Everything is Running This Weekend

This is a bit delayed, but I’ve been really busy. I’m writing this from my Blackberry. I just wrote my review of “Hello, Dolly!” and in a little more than four hours I’m seeing another show.

Anyway, it seems as though almost every theater in Eastern Iowa has a show running this weekend. “Hello, Dolly!” opened last night at the Englert Theatre in Iowa City and continues tonight and tomorrow afternoon.

Riverside Theater’s production of “A Midsummer Night’s Dream” was supposed to open last night, but I don’t think it did because it was an outdoor production at it was raining pretty hard last night in Iowa City. But that should have performances tonight. Check Riverside’s website.

Cedar Falls Community Theatre’s production of “Kiss Me Kate” also opened last night and has a performance tonight and tomorrow afternoon. I’ll have some thoughts on it after I see it tonight.

And “The Odd Couple” is still running at the Old Creamery along with “Squabbles” at Iowa Theatre Artists.

So, you can’t say that there aren’t any plays running in Eastern Iowa this weekend.

There’s More to Theater Than Broadway, Part One: Chicago

Left, the Steppenwolf Theatre, home to the Steppenwolf Theatre Company, one of Chicago’s most well known theatre companies.

The subtitle for “The Theater Loop,” the theater blog for the Chicago Tribune, proclaims that it is a blog with “News from America’s hottest theater city.”

Some people might be confused about this subtitle. Chicago is America’s hottest theater city? I thought New York was the mecca of theater in America. While most people associate theater in America with New York City and that subtitle is simply a claim since there are two other Chicago publications have more thorough coverage, to think that Chicago simply has the big Broadway in Chicago shows is a really sad and misinformed thought.

Maybe you could span the horizon a bit more. After all, Chicago is home to the Court Theatre and the Tony Award winning Steppenwolf Theatre Company, Goodman Theatre, Victory Gardens Theatre and Chicago Shakespeare. But to quote the 2009 Not for Tourists Guide to Chicago, “You can’t swing Mrs. O’Leary’s cow without hitting a tiny, struggling off-Loop storefront theater.” (Mrs. O’Leary’s cow was the rumored cause of the Great Chicago Fire.)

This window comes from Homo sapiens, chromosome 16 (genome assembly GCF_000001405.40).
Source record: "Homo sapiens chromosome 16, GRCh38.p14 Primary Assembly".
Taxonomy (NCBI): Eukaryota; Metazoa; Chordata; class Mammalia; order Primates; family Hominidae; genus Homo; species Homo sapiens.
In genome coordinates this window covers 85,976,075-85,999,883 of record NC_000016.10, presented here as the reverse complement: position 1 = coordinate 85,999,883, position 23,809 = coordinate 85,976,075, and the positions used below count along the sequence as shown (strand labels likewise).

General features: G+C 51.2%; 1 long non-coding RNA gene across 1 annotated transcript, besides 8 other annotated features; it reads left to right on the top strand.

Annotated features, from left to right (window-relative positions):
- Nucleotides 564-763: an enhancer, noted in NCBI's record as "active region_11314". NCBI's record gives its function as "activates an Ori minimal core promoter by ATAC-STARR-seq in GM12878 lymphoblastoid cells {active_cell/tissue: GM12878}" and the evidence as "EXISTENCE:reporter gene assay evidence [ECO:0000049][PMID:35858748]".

According to the League of Chicago Theatres, there are more than 190 theater companies in Chicago. That number includes dance companies, college theater groups and children’s theater.

On top of that, in this coming New York theater season and in the past two seasons, there has been a strong presence from Chicago. “August: Osage County”? Came from the Steppenwolf. “Ruined”? Originated at the Goodman. The current production of “Our Town”? The Hypocrites. “The 4th Graders Present an Unnamed Love-Suicide”? Also from The Hypocrites. Robert Falls revival of “Desire Under the Elms” that had an air borne house and didn’t do too well on Broadway? From the Goodman. In the upcoming season, there will be a production of “Superior Donuts.” That was done at the Steppenwolf. That show that Hugh Jackman and Daniel Craig are supposed to be in originated in Chicago.

Looking at that list, it seems as though at least the “mecca” of American theater has a strong influence from Chicago. (Did I mention that a lot of David Mamet shows started off in Chicago?) It seems to me that Chicago has one of the most vibrant theater scenes in America. Presently, the list of plays I would like to see that are running in Chicago that I won’t be able to see. Although, I might be able to see Victory Gardens’ production of “Blackbird” or “Busman’s Honeymoon” at Lifeline Theater.

But Chicago seems to at least be the starting block for a lot of Chicago artists. I think that if theater in Chicago didn’t matter, there wouldn’t have been a profile on David Cromer on the front page of the Arts and Leisure section of the New York Times in November.